Just in time for Women’s History Month, California State Senator and Chair of the California Legislative Women’s Caucus, Hannah-Beth Jackson, introduced Senate Bill 358 (SB 358), which seeks to narrow the gender pay gap in California. Citing best supporting actress Patricia Arquette’s recent Oscar acceptance speech where she called for, “wage equality once and for all and equal rights for women,” Senator Jackson hopes to turn that rallying cry into concrete legislation in California.
If enacted by the legislature, SB 358 would amend three separate provisions of the California Labor Code. First, the Bill would expand the protections currently provided to employees for disclosing the amount of his or her wages in Labor Code section 232. The amendment would prohibit employers from disciplining employees for inquiring about or discussing other employees’ wages as well as their own. Similarly expanding on the proscriptions currently contained in section 232.5, the Bill would expand the protections for “disclosing” information about working conditions to “disclosing, discussing, or inquiring” about working conditions. Both amended versions of sections 232 and 232.5 would also require employers to post a copy of those two statutory sections in a location frequented by employees.
Most significant for employers, however, are the proposed amendments to Labor Code section 1197.5. That section sets forth California’s Equal Pay Act, and the amendments make substantial changes to the relevant standards. Specifically, the current version of the statute requires employers to pay employees of the opposite sex equally for “equal” work on jobs that require “equal” skill, effort, and responsibility. The amended version of the statute would require employers to pay employees of the opposite sex equally for “comparable” work on jobs that require “comparable” skill, effort, and responsibility. In that regard, the bill mirrors the Fair Pay Act that has been introduced in Congress in every legislative session since 1994, including most recently in 2013 (H.R. 438), but never passed. The change from “equal” to “comparable” is significant, and is purportedly designed to redress the segregation of women into historically undervalued occupations (e.g., female housekeepers versus better paid male janitors). This change in the degree of similarity required by courts would further enlarge the pool of comparators, making it dramatically easier for women to sue their employers for gender pay discrimination in California.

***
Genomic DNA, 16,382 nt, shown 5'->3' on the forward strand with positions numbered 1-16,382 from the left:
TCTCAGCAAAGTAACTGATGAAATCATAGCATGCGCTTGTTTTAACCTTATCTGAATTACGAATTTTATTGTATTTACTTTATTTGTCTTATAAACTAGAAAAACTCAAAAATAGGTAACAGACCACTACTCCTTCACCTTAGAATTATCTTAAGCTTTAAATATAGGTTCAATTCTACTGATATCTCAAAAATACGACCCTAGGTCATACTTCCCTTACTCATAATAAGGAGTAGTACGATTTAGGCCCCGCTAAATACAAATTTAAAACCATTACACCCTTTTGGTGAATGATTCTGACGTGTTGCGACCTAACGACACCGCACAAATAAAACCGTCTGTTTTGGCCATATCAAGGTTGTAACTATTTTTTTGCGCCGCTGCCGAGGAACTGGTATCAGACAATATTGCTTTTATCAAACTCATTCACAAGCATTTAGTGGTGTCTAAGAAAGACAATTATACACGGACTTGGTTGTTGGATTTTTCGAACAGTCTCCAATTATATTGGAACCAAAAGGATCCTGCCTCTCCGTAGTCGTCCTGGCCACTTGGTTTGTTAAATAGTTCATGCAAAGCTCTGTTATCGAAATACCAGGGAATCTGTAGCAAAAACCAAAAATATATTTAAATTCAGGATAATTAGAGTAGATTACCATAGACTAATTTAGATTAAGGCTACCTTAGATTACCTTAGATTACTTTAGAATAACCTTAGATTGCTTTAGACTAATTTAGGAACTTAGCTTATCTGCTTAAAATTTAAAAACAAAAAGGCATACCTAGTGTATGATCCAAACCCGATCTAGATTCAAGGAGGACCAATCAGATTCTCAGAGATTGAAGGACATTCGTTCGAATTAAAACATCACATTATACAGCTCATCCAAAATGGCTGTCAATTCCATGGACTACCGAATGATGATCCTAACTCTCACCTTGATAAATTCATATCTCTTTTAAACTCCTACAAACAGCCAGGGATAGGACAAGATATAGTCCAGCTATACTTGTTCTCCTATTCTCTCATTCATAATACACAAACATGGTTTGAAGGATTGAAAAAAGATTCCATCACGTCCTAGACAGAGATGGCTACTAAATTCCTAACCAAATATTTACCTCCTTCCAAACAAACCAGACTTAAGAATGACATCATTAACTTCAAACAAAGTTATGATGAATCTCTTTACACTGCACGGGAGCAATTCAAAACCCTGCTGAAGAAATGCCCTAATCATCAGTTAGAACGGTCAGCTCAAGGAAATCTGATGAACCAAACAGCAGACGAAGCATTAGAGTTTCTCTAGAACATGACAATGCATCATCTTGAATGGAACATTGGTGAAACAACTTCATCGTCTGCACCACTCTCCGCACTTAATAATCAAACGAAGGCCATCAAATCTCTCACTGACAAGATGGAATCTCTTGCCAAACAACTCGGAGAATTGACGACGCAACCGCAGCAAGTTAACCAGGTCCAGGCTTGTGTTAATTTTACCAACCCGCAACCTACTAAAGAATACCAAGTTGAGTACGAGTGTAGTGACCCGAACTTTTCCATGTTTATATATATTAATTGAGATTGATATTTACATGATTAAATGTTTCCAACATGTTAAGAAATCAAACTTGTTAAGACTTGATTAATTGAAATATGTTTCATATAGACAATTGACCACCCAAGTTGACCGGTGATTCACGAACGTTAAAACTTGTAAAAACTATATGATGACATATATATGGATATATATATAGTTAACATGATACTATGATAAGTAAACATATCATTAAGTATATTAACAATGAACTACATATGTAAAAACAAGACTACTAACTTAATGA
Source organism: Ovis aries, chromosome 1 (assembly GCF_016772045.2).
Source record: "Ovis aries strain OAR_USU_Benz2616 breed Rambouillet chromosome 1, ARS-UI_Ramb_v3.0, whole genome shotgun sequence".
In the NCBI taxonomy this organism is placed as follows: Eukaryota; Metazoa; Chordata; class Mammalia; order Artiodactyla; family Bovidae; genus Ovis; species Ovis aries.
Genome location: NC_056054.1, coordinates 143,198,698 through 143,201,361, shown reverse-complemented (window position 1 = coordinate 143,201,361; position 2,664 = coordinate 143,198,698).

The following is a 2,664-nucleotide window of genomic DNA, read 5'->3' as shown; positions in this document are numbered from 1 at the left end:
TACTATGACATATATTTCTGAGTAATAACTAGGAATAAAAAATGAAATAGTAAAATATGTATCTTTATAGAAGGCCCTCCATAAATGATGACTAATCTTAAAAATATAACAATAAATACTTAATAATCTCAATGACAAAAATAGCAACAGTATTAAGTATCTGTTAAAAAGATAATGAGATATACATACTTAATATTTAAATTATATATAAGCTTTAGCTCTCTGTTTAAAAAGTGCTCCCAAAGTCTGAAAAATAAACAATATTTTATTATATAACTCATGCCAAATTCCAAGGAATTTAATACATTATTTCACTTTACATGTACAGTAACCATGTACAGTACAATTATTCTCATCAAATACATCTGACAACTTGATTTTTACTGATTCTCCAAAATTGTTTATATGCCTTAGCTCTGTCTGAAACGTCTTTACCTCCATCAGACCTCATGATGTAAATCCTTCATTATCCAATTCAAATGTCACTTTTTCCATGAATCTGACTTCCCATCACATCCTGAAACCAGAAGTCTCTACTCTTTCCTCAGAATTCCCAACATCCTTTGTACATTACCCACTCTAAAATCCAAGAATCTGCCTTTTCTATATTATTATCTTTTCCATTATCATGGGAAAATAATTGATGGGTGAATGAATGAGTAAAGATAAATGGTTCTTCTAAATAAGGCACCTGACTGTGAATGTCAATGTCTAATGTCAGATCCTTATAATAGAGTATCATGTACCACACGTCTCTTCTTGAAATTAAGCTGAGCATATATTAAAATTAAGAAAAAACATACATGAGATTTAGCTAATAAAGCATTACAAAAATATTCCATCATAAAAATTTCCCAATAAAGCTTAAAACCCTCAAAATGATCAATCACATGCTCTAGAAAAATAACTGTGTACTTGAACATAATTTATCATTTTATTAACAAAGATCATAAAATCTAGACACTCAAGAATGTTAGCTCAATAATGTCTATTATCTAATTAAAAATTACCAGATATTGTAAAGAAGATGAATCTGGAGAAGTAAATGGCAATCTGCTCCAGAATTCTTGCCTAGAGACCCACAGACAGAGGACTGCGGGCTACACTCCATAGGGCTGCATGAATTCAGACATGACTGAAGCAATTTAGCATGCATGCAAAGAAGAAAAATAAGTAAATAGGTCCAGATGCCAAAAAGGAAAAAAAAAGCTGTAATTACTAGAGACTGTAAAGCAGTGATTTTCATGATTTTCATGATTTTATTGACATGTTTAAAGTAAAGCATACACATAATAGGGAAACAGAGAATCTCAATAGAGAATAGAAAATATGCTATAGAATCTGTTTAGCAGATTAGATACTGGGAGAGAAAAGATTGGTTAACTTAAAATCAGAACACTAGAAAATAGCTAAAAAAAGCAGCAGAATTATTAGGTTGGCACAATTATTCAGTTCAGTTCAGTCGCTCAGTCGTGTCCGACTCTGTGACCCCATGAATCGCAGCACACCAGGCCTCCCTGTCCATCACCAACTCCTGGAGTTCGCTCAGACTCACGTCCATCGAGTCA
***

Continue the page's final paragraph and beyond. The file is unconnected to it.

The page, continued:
SB 358 does not define the term “comparable.” Perhaps equally significant, the amendments also eliminate the ability of the employer to rely on “a differential based on any bona fide factor other than sex” to justify pay disparities. Instead, the amendment places the burden on the employers to prove that different pay is due to only one or more of five specific reasons for pay disparity – seniority system, merit system, quantity or quality of production, different geographic locations, or work performed at different shifts or different times of day. Employers will no longer be able to avoid liability by pointing to other bona fide reasons for pay differences that are not based on sex.
Unless clarity is added to the language of the Bill as it makes its way through the Senate and House, employers can expect to be left guessing at what is meant by “comparable” if the Bill passes into law. It will be up to judges and juries to wrestle with the standard and to evaluate the intensely personal, individualized, and complex economic factors that determine what any given job is “worth” for any given employee or employer at any given time.